Understanding the Law on Lore

The Ongoing Problem

Briefly I have touched on the idea that this attitude of “Ancient Lore is Forbidden!” is just as damaging to MD, and I have also mentioned the topic of researching MD’s mysteries.

The attitude that we have about Ancient Lore, and most people’s tendency to go straight for that quote, doesn’t actual help the situation. Yes, Ancient Lore grew out of control and stopped serving its role – but it was still originally created for a role, and without anything else to perform that job the lessons are simply… lost.

When learning any skill, any new way of thinking about a problem, we are often told to “build on the basics”. There is a reason stories like Marind, or the Carnival, are the first stories most of us were exposed to in MD. These are our basics. When used properly, and not allowed to run out of control as they had in the past, they give us the tools we need to scratch at MD’s surface.

But Ancient Lore is not the only tool that we have to uncover MD’s mysteries. From it’s earliest days, research has always played a major role in MD, and MD’s growth. Unfortunately, at times research can become just as damaging as Ancient Lore.

I am often asked why I don’t share information freely, or why I don’t answer questions plainly. I am asked why the Archivists rarely work together on a single research project, or even discuss our research with each other. The reason is very simple – I have answered my questions, but I cannot answer yours. Your questions, or the questions of one Archivist to another, are never the same as my questions. If I answered a question for you, my answer might make sense. It might even be the same answer you yourself have reached. But that does not make it the only answer, nor does it necessarily make it right.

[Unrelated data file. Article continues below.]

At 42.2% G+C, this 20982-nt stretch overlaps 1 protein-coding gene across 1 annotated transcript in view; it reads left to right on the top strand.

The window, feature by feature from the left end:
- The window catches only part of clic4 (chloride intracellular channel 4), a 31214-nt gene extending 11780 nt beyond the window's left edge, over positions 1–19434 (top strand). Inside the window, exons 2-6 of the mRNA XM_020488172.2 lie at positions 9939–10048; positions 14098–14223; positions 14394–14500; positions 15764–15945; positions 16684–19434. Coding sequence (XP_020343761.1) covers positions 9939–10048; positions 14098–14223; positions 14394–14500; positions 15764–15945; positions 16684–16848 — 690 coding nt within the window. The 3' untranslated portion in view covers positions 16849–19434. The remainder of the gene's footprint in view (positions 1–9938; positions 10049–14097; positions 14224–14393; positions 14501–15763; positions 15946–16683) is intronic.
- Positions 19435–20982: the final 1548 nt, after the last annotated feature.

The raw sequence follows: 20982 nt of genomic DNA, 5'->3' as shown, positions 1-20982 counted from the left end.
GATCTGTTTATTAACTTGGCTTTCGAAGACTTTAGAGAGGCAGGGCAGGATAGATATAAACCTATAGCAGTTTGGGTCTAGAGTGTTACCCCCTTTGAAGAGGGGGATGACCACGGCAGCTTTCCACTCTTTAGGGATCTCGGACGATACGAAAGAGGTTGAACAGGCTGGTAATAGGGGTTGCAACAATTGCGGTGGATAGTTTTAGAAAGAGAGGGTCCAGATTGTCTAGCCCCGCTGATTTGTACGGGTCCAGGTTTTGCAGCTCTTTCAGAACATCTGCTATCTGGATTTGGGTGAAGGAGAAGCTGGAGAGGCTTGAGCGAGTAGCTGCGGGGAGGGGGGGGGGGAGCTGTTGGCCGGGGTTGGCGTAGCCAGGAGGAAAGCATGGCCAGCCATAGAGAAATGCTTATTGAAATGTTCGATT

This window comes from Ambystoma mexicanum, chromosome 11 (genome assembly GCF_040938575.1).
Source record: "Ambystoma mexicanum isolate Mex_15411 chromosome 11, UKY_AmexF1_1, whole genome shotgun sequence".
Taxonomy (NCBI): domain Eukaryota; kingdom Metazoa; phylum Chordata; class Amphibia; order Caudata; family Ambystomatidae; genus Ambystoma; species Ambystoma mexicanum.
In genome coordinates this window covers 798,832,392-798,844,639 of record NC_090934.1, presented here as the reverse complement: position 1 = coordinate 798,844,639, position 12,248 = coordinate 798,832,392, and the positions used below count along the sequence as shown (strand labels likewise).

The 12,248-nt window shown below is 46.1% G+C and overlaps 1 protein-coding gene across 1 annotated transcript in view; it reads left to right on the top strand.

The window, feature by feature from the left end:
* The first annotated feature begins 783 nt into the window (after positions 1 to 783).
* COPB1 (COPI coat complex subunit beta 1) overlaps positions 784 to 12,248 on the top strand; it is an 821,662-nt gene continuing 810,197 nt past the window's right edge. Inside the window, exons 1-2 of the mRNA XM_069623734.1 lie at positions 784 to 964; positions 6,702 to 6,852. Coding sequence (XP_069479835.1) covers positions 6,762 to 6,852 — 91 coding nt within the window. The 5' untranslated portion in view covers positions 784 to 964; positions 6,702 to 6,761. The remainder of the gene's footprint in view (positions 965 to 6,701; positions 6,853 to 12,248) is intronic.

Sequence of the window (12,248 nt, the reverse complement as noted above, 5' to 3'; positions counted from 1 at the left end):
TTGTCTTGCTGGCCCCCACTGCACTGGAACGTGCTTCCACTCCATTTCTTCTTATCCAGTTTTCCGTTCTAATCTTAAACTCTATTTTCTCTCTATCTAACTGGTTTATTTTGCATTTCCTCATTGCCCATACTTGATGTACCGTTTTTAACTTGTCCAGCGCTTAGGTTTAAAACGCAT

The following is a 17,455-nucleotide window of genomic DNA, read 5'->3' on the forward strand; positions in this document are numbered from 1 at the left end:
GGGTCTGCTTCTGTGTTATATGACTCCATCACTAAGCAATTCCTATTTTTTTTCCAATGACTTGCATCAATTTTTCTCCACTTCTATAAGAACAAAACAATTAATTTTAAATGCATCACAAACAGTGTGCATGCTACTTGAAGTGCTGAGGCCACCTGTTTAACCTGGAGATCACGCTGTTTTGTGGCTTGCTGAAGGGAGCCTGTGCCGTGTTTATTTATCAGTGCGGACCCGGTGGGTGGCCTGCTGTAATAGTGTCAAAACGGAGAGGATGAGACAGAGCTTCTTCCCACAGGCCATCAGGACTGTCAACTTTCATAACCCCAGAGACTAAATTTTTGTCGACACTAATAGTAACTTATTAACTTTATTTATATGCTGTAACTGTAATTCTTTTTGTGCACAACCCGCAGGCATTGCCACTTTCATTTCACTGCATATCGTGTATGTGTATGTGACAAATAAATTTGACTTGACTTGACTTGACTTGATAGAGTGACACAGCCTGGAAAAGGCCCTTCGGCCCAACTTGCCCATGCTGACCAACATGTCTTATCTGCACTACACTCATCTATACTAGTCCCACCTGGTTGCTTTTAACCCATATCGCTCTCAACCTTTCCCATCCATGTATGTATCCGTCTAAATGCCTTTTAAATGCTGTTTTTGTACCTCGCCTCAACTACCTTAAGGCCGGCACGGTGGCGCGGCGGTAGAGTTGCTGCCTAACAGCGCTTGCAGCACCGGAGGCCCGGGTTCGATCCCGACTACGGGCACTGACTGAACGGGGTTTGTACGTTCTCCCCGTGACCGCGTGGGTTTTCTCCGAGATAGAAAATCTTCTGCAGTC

It is our questions that drive us to new understanding, not our answers. When we stop questioning the answers we already have, we cease to grow. And it is here that the potential danger in research lies.

Researching things in and of itself is something to be encouraged. Sharing the results of your research as well, is healthy – new information leads to new questions, new understandings and new discoveries. But when we decide our answer is correct, we often find it hard to accept that someone else can be correct, especially if their answer contradicts our own. When we try to force people to accept our answers, we stop them from asking questions of their own. We stop MD from continuing to grow, both as a community and as individuals.

Ancient Lore is banned because it stops us from seeing the mysteries it was designed to show us. It was banned because it gives us false answers that stop us from ever asking the questions. And yet still, so often, we tell each other that things are a certain way and only one way. We force our own context onto someone else, and try to make them “see things from our perspective”.

Value the question. Let other people find their own answers – right or wrong, their answers are their own. And always, when having a discussion with a new and curious player, remember that even though it was eventually banned, much of the Ancient Lore was created with good reason.

Posted in General Archives
3 comments on “Understanding the Law on Lore
  1. Princ says:

    I think there’s a misunderstanding here, story mode is not part of “ancient lore”, unlike you imply in the article.
    It is the stories that came out explaining characters from story mode, expanding their background, adding on further characters based on location names (or were the locations named after them indeed, interesting question), like Wind, Willow, Raven – that are part of ancient lore.

  2. Ungod says:

    I never caught any of that, but I have to say it’s a bit weird to read poems and scene names that talk about Willow, Wind etc and then, when asking what that’s all about, you get the ‘yeah, ancient lore, banned’.

    Why have those names and poems if so?

    There’s a scene in MDA that has the following info: “Marind was once the Queen of the land now named Marinds Bell. This remote place is oftenly used […]” I haven’t been there in a long time, but I assume the text is still there. Now, what do I make of this? Can I put it in my research files?

    If not, why not remove it altogether, since it only spreads confusion?

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